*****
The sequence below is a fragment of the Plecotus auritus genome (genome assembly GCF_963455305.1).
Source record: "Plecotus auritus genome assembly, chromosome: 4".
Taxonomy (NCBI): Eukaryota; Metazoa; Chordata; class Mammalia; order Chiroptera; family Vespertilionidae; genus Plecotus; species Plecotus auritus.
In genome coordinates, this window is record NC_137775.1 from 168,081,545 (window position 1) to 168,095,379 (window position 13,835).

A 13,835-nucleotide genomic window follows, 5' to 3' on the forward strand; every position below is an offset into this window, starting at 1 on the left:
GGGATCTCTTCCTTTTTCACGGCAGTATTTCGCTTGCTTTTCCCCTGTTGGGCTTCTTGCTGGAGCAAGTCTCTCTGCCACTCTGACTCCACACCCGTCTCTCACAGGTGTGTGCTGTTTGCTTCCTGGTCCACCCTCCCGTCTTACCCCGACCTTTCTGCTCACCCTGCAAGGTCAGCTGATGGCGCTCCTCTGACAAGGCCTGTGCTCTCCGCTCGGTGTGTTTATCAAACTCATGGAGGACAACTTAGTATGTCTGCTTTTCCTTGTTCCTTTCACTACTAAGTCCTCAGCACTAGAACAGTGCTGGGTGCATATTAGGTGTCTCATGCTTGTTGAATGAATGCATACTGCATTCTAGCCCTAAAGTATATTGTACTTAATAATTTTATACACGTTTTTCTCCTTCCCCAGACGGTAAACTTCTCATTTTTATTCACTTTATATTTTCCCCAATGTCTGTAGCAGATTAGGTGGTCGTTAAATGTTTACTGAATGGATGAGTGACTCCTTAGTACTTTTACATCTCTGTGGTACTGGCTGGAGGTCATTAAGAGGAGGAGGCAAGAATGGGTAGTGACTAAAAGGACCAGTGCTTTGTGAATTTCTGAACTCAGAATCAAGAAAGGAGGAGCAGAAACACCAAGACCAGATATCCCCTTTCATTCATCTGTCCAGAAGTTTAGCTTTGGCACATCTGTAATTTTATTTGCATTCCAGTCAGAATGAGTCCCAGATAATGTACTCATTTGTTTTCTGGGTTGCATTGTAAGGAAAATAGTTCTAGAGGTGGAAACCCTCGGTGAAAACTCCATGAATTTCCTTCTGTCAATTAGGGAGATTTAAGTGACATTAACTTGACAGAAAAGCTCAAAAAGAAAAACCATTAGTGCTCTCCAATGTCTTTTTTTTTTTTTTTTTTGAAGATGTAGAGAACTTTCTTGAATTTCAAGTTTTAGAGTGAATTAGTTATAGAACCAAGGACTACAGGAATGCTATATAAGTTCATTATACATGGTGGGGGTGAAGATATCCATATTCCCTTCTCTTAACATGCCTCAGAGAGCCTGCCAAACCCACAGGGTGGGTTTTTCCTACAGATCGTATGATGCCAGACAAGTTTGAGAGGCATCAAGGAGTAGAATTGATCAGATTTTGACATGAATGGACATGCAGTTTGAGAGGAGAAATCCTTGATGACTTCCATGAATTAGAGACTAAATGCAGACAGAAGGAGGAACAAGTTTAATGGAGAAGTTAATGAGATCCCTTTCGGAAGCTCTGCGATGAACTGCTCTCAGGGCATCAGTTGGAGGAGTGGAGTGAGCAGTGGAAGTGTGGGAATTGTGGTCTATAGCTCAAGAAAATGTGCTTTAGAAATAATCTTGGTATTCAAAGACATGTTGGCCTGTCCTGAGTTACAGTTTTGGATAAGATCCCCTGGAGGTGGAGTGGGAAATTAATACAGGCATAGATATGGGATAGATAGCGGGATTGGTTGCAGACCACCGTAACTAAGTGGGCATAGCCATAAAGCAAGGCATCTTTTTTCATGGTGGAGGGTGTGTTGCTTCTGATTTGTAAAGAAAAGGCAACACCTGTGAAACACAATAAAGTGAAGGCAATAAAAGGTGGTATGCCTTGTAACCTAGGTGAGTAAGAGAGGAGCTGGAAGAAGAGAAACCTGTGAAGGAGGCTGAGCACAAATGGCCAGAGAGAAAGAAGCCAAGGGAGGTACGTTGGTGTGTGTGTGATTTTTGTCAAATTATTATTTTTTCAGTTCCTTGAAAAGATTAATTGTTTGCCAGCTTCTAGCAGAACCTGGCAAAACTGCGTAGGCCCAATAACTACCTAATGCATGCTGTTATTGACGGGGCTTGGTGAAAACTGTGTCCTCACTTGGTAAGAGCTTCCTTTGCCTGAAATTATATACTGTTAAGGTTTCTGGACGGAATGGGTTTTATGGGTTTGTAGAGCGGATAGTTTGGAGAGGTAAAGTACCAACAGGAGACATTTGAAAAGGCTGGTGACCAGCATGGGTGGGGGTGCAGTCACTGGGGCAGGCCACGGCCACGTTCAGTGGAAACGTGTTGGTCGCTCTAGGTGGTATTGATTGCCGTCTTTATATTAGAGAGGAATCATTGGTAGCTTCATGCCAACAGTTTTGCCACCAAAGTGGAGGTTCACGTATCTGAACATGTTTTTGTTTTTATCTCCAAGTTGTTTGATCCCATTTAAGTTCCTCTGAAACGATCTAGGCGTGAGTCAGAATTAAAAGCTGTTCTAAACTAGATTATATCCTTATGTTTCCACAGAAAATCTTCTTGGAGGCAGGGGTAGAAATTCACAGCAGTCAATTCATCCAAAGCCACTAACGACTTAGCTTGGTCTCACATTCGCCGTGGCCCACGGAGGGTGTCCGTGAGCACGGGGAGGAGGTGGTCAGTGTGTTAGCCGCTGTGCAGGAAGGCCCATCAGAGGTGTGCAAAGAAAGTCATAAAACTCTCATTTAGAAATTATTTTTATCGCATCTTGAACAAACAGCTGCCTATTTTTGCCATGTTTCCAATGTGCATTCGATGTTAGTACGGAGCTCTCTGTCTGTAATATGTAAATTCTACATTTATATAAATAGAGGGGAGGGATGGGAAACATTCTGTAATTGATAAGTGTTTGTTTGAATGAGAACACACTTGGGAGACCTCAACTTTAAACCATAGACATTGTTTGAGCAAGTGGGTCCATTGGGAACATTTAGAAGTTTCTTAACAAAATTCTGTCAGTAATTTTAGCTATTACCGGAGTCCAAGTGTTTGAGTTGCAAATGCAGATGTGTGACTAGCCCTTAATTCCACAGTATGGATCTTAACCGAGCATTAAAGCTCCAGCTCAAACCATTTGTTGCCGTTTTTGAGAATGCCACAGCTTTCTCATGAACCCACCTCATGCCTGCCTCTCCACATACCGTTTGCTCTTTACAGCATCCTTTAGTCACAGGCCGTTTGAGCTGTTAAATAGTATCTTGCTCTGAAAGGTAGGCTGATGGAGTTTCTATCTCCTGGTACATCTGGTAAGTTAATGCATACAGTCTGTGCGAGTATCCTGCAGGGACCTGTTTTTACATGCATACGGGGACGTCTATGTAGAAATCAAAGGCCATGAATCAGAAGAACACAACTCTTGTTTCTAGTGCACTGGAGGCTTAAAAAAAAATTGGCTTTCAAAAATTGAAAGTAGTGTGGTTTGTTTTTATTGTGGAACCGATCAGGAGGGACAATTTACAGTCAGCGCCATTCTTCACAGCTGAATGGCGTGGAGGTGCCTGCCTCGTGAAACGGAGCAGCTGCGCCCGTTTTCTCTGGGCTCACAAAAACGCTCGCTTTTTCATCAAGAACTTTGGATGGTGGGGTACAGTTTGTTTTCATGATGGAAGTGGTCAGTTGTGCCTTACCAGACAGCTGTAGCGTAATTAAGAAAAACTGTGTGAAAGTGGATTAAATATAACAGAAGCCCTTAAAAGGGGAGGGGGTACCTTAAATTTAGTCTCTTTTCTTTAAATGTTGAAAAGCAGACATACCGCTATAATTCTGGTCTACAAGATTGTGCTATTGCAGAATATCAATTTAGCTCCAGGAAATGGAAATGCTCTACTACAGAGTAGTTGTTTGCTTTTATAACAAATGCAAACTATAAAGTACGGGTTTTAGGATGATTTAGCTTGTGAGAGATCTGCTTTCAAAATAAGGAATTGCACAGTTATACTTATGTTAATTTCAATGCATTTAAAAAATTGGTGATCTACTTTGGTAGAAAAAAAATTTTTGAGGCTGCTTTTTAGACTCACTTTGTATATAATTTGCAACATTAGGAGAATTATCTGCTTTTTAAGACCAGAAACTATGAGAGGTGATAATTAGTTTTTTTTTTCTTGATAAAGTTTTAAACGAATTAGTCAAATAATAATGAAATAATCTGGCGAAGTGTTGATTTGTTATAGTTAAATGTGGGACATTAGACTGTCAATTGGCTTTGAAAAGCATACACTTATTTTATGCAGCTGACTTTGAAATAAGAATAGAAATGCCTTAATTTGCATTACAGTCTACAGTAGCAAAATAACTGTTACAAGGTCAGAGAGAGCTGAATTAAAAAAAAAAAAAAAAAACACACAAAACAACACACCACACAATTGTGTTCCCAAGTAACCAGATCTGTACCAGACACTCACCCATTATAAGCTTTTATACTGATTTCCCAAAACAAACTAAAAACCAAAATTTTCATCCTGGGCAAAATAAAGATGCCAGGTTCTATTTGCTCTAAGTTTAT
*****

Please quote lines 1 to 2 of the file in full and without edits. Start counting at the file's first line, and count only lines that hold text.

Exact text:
The sequence below is a fragment of the Plecotus auritus genome (genome assembly GCF_963455305.1).
Source record: "Plecotus auritus genome assembly, chromosome: 4".